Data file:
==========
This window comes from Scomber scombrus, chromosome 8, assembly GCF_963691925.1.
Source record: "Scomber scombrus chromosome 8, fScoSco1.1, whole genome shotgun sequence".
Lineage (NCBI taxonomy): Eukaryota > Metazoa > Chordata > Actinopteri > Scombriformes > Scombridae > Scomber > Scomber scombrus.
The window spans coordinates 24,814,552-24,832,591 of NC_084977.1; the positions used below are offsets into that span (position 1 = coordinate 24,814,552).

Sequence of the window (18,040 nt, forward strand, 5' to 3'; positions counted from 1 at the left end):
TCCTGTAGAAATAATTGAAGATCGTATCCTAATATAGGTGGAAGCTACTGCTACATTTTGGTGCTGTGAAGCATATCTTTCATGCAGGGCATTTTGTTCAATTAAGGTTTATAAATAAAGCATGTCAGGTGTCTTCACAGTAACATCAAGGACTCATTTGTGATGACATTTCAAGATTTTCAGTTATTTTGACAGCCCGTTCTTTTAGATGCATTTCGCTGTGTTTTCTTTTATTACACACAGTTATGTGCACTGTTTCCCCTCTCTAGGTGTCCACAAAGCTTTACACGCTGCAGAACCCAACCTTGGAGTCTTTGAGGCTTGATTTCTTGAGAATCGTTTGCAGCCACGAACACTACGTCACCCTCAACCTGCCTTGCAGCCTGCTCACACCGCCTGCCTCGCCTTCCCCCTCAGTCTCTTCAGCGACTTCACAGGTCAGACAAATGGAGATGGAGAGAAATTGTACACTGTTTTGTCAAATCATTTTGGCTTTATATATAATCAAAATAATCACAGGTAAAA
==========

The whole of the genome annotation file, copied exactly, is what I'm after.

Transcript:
This window comes from Scomber scombrus, chromosome 8, assembly GCF_963691925.1.
Source record: "Scomber scombrus chromosome 8, fScoSco1.1, whole genome shotgun sequence".
Lineage (NCBI taxonomy): Eukaryota > Metazoa > Chordata > Actinopteri > Scombriformes > Scombridae > Scomber > Scomber scombrus.
The window spans coordinates 24,814,552-24,832,591 of NC_084977.1; the positions used below are offsets into that span (position 1 = coordinate 24,814,552).

Sequence of the window (18,040 nt, forward strand, 5' to 3'; positions counted from 1 at the left end):
TCCTGTAGAAATAATTGAAGATCGTATCCTAATATAGGTGGAAGCTACTGCTACATTTTGGTGCTGTGAAGCATATCTTTCATGCAGGGCATTTTGTTCAATTAAGGTTTATAAATAAAGCATGTCAGGTGTCTTCACAGTAACATCAAGGACTCATTTGTGATGACATTTCAAGATTTTCAGTTATTTTGACAGCCCGTTCTTTTAGATGCATTTCGCTGTGTTTTCTTTTATTACACACAGTTATGTGCACTGTTTCCCCTCTCTAGGTGTCCACAAAGCTTTACACGCTGCAGAACCCAACCTTGGAGTCTTTGAGGCTTGATTTCTTGAGAATCGTTTGCAGCCACGAACACTACGTCACCCTCAACCTGCCTTGCAGCCTGCTCACACCGCCTGCCTCGCCTTCCCCCTCAGTCTCTTCAGCGACTTCACAGGTCAGACAAATGGAGATGGAGAGAAATTGTACACTGTTTTGTCAAATCATTTTGGCTTTATATATAATCAAAATAATCACAGGTAAAA